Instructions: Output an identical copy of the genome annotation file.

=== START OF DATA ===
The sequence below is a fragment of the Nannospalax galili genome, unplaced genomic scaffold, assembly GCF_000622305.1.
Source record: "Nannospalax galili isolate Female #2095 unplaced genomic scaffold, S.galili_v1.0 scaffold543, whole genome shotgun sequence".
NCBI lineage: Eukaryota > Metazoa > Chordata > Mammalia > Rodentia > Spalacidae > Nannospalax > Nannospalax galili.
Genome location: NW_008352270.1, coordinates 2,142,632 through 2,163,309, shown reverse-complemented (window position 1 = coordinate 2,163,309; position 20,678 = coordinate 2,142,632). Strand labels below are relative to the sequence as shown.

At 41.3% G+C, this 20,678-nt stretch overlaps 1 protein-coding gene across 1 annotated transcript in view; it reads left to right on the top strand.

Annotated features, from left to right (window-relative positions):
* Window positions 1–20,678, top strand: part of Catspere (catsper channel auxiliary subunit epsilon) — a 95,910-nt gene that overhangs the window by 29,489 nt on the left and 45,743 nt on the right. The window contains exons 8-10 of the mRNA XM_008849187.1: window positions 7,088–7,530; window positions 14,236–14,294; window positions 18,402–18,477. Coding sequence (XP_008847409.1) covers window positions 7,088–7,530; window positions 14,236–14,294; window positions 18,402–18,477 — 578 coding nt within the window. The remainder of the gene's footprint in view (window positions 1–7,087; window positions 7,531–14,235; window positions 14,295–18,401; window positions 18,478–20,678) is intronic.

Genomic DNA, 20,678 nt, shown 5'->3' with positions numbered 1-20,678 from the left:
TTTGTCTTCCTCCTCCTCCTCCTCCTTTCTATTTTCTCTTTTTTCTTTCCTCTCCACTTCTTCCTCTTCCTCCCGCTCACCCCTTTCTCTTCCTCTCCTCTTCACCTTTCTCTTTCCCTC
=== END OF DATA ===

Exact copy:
The sequence below is a fragment of the Nannospalax galili genome, unplaced genomic scaffold, assembly GCF_000622305.1.
Source record: "Nannospalax galili isolate Female #2095 unplaced genomic scaffold, S.galili_v1.0 scaffold543, whole genome shotgun sequence".
NCBI lineage: Eukaryota > Metazoa > Chordata > Mammalia > Rodentia > Spalacidae > Nannospalax > Nannospalax galili.
Genome location: NW_008352270.1, coordinates 2,142,632 through 2,163,309, shown reverse-complemented (window position 1 = coordinate 2,163,309; position 20,678 = coordinate 2,142,632). Strand labels below are relative to the sequence as shown.

At 41.3% G+C, this 20,678-nt stretch overlaps 1 protein-coding gene across 1 annotated transcript in view; it reads left to right on the top strand.

Annotated features, from left to right (window-relative positions):
* Window positions 1–20,678, top strand: part of Catspere (catsper channel auxiliary subunit epsilon) — a 95,910-nt gene that overhangs the window by 29,489 nt on the left and 45,743 nt on the right. The window contains exons 8-10 of the mRNA XM_008849187.1: window positions 7,088–7,530; window positions 14,236–14,294; window positions 18,402–18,477. Coding sequence (XP_008847409.1) covers window positions 7,088–7,530; window positions 14,236–14,294; window positions 18,402–18,477 — 578 coding nt within the window. The remainder of the gene's footprint in view (window positions 1–7,087; window positions 7,531–14,235; window positions 14,295–18,401; window positions 18,478–20,678) is intronic.

Genomic DNA, 20,678 nt, shown 5'->3' with positions numbered 1-20,678 from the left:
TTTGTCTTCCTCCTCCTCCTCCTCCTTTCTATTTTCTCTTTTTTCTTTCCTCTCCACTTCTTCCTCTTCCTCCCGCTCACCCCTTTCTCTTCCTCTCCTCTTCACCTTTCTCTTTCCCTC